I’m energized about the fact that many people returned to cooking in 2020. Of course, there wasn’t much choice—and the impact of COVID on human lives, our artisan restaurants and other small businesses has been immense. But now we are seeing layers of sustainable benefits due to an entire shift in the food system: better for our personal finances, for our families’ nutrition, and for the environment.

Consider the impacts of preparing foods at home. Spending less on food supports personal financial sustainability. Trying new recipes (using wider varieties of fresh, frozen and pantry ingredients) benefits our bodies with nutrition sustainability. Shifting purchasing habits toward more local, higher quality foods, improves environmental sustainability.

So cooking at home saves money; eating whole and less-processed foods leads to better nutrition; and more people choosing quality ingredients, means we have a massive impact on modern-day agriculture.

New research indicates we’re consuming more toxins daily than the nutrients we need for basic human function. In fact, it’s nearly impossible to talk sustainable eating habits without discussing toxic load. We must reduce toxins in our diet (and soil, air, water) to improve nutrition absorption and gut health. Science proves lower levels of food toxins means more nutrient density, so our cells function better, and we experience fewer hormone imbalances, improved metabolism and better energy, mood and sleep. Imagine the monumental improvement in human health!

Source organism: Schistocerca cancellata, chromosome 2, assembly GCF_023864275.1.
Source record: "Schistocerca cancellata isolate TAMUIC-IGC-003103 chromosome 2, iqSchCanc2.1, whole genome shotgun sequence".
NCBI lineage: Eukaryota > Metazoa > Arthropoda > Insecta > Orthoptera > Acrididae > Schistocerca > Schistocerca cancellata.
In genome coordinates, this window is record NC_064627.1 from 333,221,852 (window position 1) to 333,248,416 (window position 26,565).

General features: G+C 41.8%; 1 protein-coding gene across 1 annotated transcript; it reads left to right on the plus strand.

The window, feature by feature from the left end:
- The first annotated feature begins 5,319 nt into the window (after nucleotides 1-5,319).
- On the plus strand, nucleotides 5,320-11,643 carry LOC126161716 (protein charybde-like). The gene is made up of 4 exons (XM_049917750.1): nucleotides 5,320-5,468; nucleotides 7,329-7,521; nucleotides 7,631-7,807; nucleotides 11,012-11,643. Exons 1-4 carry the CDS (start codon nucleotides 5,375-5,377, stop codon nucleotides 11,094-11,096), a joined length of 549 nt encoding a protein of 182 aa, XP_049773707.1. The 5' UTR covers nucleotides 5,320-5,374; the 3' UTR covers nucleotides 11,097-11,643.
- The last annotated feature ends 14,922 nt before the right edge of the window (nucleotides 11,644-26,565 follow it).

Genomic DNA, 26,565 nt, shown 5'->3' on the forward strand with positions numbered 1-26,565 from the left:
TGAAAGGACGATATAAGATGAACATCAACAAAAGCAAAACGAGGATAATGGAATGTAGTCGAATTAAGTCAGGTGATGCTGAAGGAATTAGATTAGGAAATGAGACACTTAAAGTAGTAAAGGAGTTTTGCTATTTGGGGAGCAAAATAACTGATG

At home, we might say—but we just need to put dinner on the table. So here are three small, daily changes for a more sustainable diet that can maximize your budget and prep time.

1. Start small. Buy organic, local grains, beans, lentils and other pantry goods in bulk—yep, cheaper!—and often in less packaging. At first, it may take more time to prepare bulk, dried goods. But the learning curve is minimal. Soon, it becomes natural to soak grains and legumes overnight before cooking (they literally just sit in water). Soak beans monthly in big batches, and freeze leftovers in small bags to defrost in minutes. Grains can be doubled and easily added to soup, stir fry, tacos and one-pot meals. Plan B: keep canned beans or lentils on hand and skip grain soaking when pressed for time.

2. Eat more plant-based foods. Definitely more “sustainable” than eating cow or pig daily, or mercury contaminated seafood from overfished waters. Eat smaller cuts vs. a giant steak filling your plate. Or replace meat 1-2 times per week with extra veggies and beans or lentils, then meditate on your improved carbon footprint (and blood circulation, nutrition, organ function—shall I go on?). You’ll save money, too. Local, pasture-raised beef may cost more up front, but a pound is spread over more meals.

3. Shop the frozen aisle. So many organic, frozen veggies and fruits are already chopped, picked at peak ripeness, often on sale, and typically cheaper than the fresh version during the off-season.

When you commit to sustainable dietary habits, your pocketbook, your body and family’s health will thank you. And even a tiny, positive impact on the environment is adds up over time. Happy cooking!

Jamie Truppi, MSN, is an integrative nutritionist focusing on functional foods and family wellness.

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